The value can be a non-integer number between 0 and 1 (e.g. 0.5, 0.75, etc.)
    Setting this variable to a higher value will increase the running time and improve the accuracy of the scheduling, otherwise the result will be faster but less accurate.
  • Preference acceptance range:
    The time range within which an ever decreasing „bleed through” of points is interpreted.
  • Preference Impact Reduction:
    The fraction of points adjacent shift starts receive during the bleed-through. E.g. if it is set to 50%, then adjacent times within the range will only receive the previous half. 100% is the originally selected time. E.g. if someone bids for 8am with 60 points and the acceptance range width is 1.5 hours and the impact reduction is 50%, then for 7am and 9am 30 points are assigned for 6h30 and 9h30 15-15 points. For shifts further away, it will be 0 because the bandwidth is only 1.5 hours.

After the Save period to database operation, the result of the RoStar scheduling is also “visible” to the CSB (Shift Wizard).

In the view menu, you can also select a larger time horizon (monthly) for a better overview:

Rostar: Schedule monthly view

Labour regulations: Compliance to labour regulations is checked by the Roster application

  • The rest time after the shift (x hours) is less than obligatory.
  • The number of consecutive working days (x days) is greater than allowed.
  • There is no 1 free Sunday a month.
  • The longest consecutive weekly rest (x hours) should contain a whole calendar day.
  • The longest consecutive weekly rest is less than x hours.
  • Average of longest consecutive weekly rest is less than x hours, etc.

Labour regulation is a must for the Algorithm.
Examples for labour regulations that may differ from country to country.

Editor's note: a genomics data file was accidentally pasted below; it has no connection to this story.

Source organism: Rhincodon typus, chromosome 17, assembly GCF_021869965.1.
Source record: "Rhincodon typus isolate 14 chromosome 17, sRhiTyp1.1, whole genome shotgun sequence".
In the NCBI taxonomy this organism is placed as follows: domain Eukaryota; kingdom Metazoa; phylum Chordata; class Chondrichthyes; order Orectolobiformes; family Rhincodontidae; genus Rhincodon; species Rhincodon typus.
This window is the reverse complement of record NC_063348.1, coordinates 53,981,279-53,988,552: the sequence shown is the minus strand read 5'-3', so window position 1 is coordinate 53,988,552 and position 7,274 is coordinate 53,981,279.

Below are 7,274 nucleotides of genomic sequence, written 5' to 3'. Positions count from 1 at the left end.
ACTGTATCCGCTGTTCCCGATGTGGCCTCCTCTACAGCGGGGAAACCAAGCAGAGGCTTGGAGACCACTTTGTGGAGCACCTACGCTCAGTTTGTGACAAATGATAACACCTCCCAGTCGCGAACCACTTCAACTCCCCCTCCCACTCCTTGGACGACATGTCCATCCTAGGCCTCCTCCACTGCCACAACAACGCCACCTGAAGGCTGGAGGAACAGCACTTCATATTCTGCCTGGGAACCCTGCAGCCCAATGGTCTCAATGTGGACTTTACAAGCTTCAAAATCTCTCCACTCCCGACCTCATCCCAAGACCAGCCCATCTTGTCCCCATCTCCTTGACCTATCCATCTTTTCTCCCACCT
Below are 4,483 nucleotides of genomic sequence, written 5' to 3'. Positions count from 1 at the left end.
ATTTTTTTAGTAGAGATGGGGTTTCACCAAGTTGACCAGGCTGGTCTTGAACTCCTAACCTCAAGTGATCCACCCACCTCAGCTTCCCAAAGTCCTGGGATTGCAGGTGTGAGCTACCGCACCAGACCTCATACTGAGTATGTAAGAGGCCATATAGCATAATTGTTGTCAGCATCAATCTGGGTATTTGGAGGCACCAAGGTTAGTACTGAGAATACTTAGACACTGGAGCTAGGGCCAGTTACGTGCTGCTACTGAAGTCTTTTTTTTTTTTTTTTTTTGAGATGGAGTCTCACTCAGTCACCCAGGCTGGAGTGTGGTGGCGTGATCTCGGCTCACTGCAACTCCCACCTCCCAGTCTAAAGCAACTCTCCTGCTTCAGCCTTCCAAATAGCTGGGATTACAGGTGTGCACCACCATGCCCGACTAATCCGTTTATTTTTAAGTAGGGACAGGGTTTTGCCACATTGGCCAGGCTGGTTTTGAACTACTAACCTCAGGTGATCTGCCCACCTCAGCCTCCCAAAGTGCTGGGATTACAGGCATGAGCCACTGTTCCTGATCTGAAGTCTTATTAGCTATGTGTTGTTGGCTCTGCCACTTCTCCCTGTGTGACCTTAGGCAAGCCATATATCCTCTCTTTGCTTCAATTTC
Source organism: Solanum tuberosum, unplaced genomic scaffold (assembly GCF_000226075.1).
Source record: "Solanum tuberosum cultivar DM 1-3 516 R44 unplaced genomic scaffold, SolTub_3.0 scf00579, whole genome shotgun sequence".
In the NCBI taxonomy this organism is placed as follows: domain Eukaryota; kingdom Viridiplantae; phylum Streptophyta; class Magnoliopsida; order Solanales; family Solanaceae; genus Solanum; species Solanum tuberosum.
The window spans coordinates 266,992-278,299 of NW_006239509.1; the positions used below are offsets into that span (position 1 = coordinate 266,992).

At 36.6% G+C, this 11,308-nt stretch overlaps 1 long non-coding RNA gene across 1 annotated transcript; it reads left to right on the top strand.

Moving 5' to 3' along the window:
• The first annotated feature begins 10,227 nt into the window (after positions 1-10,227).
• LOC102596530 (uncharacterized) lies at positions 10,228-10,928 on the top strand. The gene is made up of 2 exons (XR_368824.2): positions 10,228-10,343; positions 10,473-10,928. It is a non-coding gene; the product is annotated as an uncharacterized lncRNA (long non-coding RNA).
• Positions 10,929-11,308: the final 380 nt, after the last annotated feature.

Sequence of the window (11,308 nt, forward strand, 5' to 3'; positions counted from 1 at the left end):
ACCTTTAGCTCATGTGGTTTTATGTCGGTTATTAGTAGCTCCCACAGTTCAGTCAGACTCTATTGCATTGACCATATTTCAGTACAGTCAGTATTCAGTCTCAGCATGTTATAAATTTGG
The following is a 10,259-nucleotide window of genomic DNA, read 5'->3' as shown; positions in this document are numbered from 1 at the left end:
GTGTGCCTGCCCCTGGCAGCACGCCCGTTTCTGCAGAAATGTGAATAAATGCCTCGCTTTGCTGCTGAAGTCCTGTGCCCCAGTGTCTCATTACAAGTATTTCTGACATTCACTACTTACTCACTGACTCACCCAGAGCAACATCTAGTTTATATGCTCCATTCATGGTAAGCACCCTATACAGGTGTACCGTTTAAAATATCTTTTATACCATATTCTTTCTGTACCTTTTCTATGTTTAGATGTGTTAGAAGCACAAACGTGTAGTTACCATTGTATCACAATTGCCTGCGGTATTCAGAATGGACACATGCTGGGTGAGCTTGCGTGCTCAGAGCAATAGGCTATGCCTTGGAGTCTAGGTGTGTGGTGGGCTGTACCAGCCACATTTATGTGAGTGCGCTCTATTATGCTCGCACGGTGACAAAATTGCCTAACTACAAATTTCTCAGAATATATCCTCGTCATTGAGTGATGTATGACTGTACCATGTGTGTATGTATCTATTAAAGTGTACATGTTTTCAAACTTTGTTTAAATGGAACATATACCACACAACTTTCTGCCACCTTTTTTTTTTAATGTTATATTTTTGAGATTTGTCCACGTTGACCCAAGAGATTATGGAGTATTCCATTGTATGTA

These can be parametrized e.g. the number of consecutive working days allowed is 6 in Hungary and 5 in Austria and Romania.


If you do not find the completed schedule suitable and need to fine-tune it, you can start again from the Creation of shift plan step.

Manual schedule creation for small groups

The RostEdit application is designed for easy and fast monthly scheduling with shortcuts, multiple selections and continuous rule checking for selected administrators or groups.

Possible users of the application

  • Individuals who have previously created rosters in Excel or other applications without rule checking.
  • Smaller groups (10-50 people) where employees can be left to plan their rosters with minimal external intervention to increase employee satisfaction.

Use cases

The application has two distinct usage modes depending on the rights of the logged in user:

  1. Administrator interface
  2. Small group scheduler

Administrator interface:

In this mode, a user with administrator rights can select groups or employees and modify them as desired. It is possible to create leave, normal, import, export, fixed shift and trainings. You can also use the leave editing interface and set critical times (designed to show how many workers are on duty at that time).

Administrator interface:

In this mode, a user with administrator rights can select groups or employees and modify them as desired. It is possible to create leave, normal, import, export, fixed shift and trainings. You can also use the leave editing interface and set critical times (to show how many people are working at the set time).

Small group scheduler:

Small group shift planner

Similar to the previous mode, but with limited options. Group members, group administrators and users with “observer” rights can access it. Only normal shifts can be created and deleted in the shift editor interface. Here, they can keep track of which shifts are still needed on which day, based on a pre-defined shift plan. In the leave editor mode, they can manage leave only during open periods. Here daily and monthly frames help you to fill in.

Continuous connection

Multiple users can change the schedules of the same group at the same time, therefore the application uses a websocket connection to ensure that everyone sees the same schedule status.